"When Mexico sends its people, they're not sending their best.

"They're sending people that have lots of problems, and they're bringing those problems with us.

"They're bringing drugs. They're bringing crime. They're rapists. And some, I assume, are good people."

— President Donald J. Trump, on the campaign trail in 2015

Crowds at Donald Trump rallies cheered fiery rhetoric such as this during the 2016 presidential campaign. Trump’s tough stance on illegal immigration was a large part of his appeal.

But, what happens when rhetoric meets reality?

Carlos Hernandez Pacheco, 38, of West Frankfort, was recently caught up in that intersection. Pacheco, manager of La Fiesta Mexican Restaurant in West Frankfort, was recently detained by Immigrations and Customs Enforcement officials.

He was detained several weeks before being released on bond Wednesday.

Pacheco’s plight has cast a human light on the policy, a light that has some Southern Illinois residents rethinking their views on immigration  policy has a much different feel when it affects a friend, not just a nameless person 1,000 miles away.

Even President Trump knows many undocumented immigrants would bear us no ill will.

For more than a decade, Pacheco, his family and his business have been vital parts of the West Frankfort community. The family and the business have sponsored youth athletic teams, supported West Frankfort High School athletics and recently hosted a Blue Lives Matter fundraiser. La Fiesta has served as the meeting place for West Frankfort Chamber of Commerce monthly luncheons.

It does need to be pointed out that Pacheco previously ran afoul of the law. The Department of Homeland Security stated Pacheco has two DUI convictions from 2007. ICE has pointed to those convictions as the reason he remained detained.

And, to be totally fair, friends say Pacheco sought treatment after those arrests and no longer drinks.

Which takes us to the bottom line  Pacheco put a local face on a national problem.

According to reporting by this newspaper, many West Frankfort residents weren’t aware that Pacheco had never obtained U.S. citizenship. Yet, although the Franklin County community supported Trump heavily during the past election, most citizens rallied around their friend and neighbor, writing letters asking the court to allow Pacheco to remain in the United States.

“He’s one of my best friends and I know a lot of things that he does in the community,” said Tim Grigsby, owner of Simple Solutions Printing in West Frankfort. “But, some of the letters we have received, from people whose lives that he’s touched and the things he’s done that nobody knows about, is incredible.”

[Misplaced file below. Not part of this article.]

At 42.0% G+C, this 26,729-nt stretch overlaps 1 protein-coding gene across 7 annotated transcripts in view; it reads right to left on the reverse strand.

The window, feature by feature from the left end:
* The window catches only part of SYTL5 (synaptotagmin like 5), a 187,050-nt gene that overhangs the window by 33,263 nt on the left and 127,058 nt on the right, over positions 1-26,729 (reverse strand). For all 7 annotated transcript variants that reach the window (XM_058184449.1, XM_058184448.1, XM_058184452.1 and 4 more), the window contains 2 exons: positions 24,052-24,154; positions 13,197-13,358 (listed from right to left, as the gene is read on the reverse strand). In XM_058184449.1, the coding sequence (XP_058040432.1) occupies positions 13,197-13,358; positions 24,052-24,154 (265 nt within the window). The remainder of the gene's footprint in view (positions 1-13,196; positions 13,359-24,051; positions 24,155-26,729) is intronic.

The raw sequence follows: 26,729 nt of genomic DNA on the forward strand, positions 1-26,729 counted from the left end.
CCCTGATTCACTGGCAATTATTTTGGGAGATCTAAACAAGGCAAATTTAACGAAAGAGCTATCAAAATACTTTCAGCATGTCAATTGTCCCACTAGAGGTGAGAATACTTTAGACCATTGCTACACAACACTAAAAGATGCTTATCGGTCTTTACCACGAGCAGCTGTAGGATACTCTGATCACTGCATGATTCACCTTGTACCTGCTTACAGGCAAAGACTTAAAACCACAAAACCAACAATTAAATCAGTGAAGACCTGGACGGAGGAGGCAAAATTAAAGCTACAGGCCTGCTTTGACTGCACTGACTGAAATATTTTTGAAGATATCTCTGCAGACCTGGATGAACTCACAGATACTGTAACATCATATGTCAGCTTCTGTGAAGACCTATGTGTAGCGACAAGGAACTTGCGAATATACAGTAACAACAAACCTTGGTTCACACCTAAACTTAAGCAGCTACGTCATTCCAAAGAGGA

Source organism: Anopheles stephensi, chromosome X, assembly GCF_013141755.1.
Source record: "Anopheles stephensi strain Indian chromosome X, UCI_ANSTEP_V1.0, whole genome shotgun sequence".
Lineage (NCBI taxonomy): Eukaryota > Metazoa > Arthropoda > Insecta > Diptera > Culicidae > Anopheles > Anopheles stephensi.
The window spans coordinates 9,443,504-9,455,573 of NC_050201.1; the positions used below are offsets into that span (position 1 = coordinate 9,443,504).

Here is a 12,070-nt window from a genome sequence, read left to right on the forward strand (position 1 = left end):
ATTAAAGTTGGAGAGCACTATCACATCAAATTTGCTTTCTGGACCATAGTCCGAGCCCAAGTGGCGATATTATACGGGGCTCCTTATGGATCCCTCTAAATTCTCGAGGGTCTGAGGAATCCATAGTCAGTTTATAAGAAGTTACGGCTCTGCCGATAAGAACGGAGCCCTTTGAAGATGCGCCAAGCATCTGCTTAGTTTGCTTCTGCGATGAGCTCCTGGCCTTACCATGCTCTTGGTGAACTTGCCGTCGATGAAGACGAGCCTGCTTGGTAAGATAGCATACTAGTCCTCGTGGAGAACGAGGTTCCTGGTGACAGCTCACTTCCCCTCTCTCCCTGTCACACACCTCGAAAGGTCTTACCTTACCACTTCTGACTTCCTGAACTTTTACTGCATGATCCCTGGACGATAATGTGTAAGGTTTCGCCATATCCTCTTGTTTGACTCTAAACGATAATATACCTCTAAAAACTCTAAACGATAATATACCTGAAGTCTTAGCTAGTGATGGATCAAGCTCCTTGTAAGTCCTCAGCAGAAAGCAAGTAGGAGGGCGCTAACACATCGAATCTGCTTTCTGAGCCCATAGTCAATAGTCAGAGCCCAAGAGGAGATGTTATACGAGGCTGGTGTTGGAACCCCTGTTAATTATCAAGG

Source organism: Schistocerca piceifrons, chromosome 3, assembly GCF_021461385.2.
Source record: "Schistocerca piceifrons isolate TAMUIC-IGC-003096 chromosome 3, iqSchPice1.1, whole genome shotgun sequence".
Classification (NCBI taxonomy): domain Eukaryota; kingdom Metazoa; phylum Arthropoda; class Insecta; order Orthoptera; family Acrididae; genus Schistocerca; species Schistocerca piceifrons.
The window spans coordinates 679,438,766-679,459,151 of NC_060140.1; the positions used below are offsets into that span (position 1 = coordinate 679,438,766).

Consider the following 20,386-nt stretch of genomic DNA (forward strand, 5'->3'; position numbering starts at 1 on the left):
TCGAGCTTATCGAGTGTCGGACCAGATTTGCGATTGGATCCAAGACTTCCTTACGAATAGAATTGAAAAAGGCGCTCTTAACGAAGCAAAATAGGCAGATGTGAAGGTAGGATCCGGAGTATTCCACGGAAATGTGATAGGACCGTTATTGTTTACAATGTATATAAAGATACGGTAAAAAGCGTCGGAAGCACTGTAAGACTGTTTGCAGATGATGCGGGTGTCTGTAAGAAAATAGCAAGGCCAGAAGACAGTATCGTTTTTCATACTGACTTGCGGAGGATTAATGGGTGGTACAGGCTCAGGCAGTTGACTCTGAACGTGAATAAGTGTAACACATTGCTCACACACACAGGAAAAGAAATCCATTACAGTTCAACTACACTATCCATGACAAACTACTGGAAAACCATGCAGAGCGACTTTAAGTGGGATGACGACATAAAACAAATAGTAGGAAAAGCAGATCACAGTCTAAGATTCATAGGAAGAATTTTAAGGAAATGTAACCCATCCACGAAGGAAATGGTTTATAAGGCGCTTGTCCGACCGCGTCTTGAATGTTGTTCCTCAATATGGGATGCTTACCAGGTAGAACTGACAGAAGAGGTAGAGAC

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The support shown for Pacheco by the community is an important lesson, an important reminder that all politics are, indeed, local. The decisions made in Springfield and Washington affect human beings, they affect families. The laws affect people all of us know and love.

While the fiery rhetoric may sound enticing during a political campaign, Pacheco’s case makes it clear that the country needs to move forward with an immigration policy that serves the best interests of the country, but also protects people who have assimilated themselves into the fabric of American society. People who come to the country outside of the proper channels violate U.S. law. There are a few out there with bad intentions who don’t deserve to be here.

Pacheco’s case illuminates the immediate need for a streamlined path toward legal status, and not just because he lives in our neighborhood, but because he has embraced life in his community, because the presence of his family adds to the quality of American life. We believe the need for that streamlined process is dire.

"I've been trying and trying but the system is broke,” Pacheco said in a CNN report this week. “It didn't allow me to go forward. Other than to do an application (for permanent resident status). And just wait.”

He also said in the same report that he doesn’t blame President Trump. "I don't consider it his policy. I consider it more like the law."

Unfortunately, the end to Pacheco’s story has not been written. His case is still open.

Although he is currently free on bond, Pacheco still does not have legal status. His next step in the immigration process is to exit the country and await word from immigration authorities that he has been greenlighted to re-enter. And he cannot work until he is granted legal status.

Pacheco has applied for a provisional waiver that could minimize the amount of time he needs to spend away from family and friends. However, it’s clear the process is cumbersome and a hardship for family  he is married with three children.

To those who are working to reform immigration policy, we hope it includes a future in which this does not happen to another family.

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